Exploring France is always something I enjoy doing. I think as people we just connect with some places over others, and France is high on my list of countries I truly enjoy exploring. That’s why when Uniworld Boutique River Cruises invited me to join them on their weeklong cruise through Burgundy and Provence, I really couldn’t say no. There’s no bad area to visit in France, not really, but the southern and southeastern regions aren’t just amongst the most beautiful, they’re also what many of us think of when we think about France and French culture. As always, while traveling I shared a few special photos and moments from my trip on Instagram. Usually these are the most important, so for those of you who may have missed them, I thought I’d share the photos here with more of the backstory behind each one. Together, they don’t just tell the story of my experience cruising through Burgundy and Provence, but I think they’re representative of what most travelers experience.
Believe it or not, but this most recent trip was my third time in Avignon. One of the great cities of southern France, it seems like it’s always been important. From the Popes who once lived there, to modern times with a vibrant student population, industry and of course the sights and sounds of the old town, Avignon is just a great place to visit. Since I had already been there a couple of times, this time I skipped all the tours and official everything and just spent my time doing the things in Avignon that I enjoy doing the most. Like so many other cities in France, and around Europe, café life reigns supreme, especially in August when the weather is warm and almost always sunny. Although it’s extremely touristy and overpriced, I couldn’t resist this café immediately in front of the Pope’s Palace itself. Sitting there, watching people from around the world walk by and enjoying the benefits of a perfect French summer’s day was as wonderful an experience as any. I nearly topped it the next day though when I decided to go on a picnic. Stopping by the city’s market early in the morning, I bought all of the simple ingredients for a light picnic lunch, which I took up to the top of a nearby lookout to enjoy, as I admired the views of the river and the surrounding countryside. If you haven’t been to Avignon, absolutely do the tours and learn more about the city, but also take the time to experience what life is like there and I think that you too will fall in love.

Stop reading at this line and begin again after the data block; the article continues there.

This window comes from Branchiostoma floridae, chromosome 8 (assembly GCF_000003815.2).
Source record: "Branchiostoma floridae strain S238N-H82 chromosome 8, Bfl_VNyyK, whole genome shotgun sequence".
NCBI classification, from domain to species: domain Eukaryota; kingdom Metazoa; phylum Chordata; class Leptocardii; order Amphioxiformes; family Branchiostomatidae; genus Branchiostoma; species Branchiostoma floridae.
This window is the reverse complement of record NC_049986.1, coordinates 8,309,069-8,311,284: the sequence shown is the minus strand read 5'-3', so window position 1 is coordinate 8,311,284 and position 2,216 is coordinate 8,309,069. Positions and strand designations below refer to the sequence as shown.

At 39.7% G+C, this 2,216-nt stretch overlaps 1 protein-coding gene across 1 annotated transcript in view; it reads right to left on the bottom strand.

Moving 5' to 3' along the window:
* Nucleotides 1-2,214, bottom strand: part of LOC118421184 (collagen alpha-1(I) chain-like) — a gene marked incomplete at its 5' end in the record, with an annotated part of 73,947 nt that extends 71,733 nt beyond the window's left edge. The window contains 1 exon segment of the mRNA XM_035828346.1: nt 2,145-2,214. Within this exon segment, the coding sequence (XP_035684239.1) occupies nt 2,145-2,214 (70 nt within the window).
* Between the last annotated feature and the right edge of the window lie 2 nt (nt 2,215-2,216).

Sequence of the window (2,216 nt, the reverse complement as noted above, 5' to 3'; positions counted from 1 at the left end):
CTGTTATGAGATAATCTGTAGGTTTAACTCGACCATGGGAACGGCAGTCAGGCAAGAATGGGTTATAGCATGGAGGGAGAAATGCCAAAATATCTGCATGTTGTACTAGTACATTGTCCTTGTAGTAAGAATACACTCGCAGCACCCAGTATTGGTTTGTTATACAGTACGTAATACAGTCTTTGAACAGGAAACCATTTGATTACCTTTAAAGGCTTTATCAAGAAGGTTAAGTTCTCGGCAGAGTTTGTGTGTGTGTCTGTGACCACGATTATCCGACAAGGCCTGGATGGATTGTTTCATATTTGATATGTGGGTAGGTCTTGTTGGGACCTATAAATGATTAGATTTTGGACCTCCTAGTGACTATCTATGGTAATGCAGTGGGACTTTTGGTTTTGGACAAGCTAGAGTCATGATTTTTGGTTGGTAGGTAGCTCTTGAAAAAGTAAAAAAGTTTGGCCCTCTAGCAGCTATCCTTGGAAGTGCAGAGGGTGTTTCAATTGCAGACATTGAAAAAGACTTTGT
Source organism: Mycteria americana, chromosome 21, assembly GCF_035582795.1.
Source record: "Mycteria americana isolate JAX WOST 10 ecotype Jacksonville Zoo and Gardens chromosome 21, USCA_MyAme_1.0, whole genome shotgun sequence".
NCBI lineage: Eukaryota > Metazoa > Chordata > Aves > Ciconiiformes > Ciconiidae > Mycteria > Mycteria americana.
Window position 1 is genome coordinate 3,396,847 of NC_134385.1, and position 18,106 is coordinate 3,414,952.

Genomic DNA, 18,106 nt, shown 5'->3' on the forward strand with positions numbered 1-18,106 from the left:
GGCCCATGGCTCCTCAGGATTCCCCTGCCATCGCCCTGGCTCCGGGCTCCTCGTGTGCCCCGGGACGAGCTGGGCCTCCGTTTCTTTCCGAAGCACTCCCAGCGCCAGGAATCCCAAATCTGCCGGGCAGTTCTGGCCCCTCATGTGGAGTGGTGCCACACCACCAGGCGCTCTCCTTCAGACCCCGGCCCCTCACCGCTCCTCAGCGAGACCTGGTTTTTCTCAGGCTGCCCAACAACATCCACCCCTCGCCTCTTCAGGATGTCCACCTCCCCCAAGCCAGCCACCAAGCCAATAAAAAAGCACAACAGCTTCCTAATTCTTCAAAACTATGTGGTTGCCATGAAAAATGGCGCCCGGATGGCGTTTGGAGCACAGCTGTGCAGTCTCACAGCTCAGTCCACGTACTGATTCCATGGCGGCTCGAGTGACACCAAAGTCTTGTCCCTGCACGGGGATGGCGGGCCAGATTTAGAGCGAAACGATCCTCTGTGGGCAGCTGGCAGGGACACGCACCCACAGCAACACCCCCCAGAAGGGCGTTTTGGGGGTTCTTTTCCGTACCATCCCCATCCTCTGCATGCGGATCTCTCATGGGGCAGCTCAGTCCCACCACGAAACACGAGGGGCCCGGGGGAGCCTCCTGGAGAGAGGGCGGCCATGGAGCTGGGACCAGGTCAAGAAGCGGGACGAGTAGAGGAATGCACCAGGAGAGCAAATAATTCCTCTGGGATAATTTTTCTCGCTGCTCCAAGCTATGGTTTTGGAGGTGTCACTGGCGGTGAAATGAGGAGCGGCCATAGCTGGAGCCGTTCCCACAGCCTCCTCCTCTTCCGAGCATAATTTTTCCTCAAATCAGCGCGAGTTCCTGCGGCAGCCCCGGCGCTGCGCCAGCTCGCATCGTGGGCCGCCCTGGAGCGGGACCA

Some first time visitors to Provence may be a little surprised by the extremely Mediterranean landscape with the sandy soil, scrubby bushes, and rocky hills dotting the landscape. But these conditions also give us some of the foods we love most from the area, including olive oil. Located in Fontveille, a small village in France’s Alpilles, is a generations old olive grove where the Sourdon family has been producing some of the world’s best olive oil in the old ways for decades. Led around the farm by the current generation, Magali Sourdon told me the story of her family and the love for her work radiated in her smile. While walking through the olive grove we stopped in front of this chapel and paused. She said in this 11th century chapel every member of her family has been married, baptized and eulogized and it’s also where she goes to pray for the yearly olive crop. It’s not an easy life she leads, but tasting the fruits of her labors I can attest to the fact that it’s well worth every ounce of work she and her family put into it.
Pont du Gard
This 2,000 year old Roman aqueduct is a world treasure; recognized by UNESCO as one of the best preserved in the world. Seeing it is great, but visiting it from the perspective of a kayak was on of the best experiences I’ve done on any trip. An excursion offered by Uniworld on their river cruise, guests enjoy an active afternoon out on the water, paddling about 8 kilometers down the river and through the arches of the Pont du Gard itself. Anytime I get to visit a UNESCO World Heritage Site is a treat, but floating through it is without a doubt one of the most unique ways I’ve visited a famous site.
Pont du Gard isn’t only the highest Roman aqueduct bridge in the world, it’s also the best preserved and kayaking under it was absolutely a once in a lifetime experience. I expected a lot from my Uniworld river cruise experience, but I didn’t necessarily expect some of the active excursion options offered in several ports, including this one. Without a doubt, the afternoon I spent kayaking wasn’t just a highlight of my trip, but an experience I know I’ll remember for a long time.
Italian Room in Viviers
I think that sometimes when we travel it’s hard to imagine the life behind old buildings and rooms. Not just to read a sign that talks about the past, but to feel these beautiful places in an emotional way. I had the chance to experience the life behind this room while on a special tour of Viviers.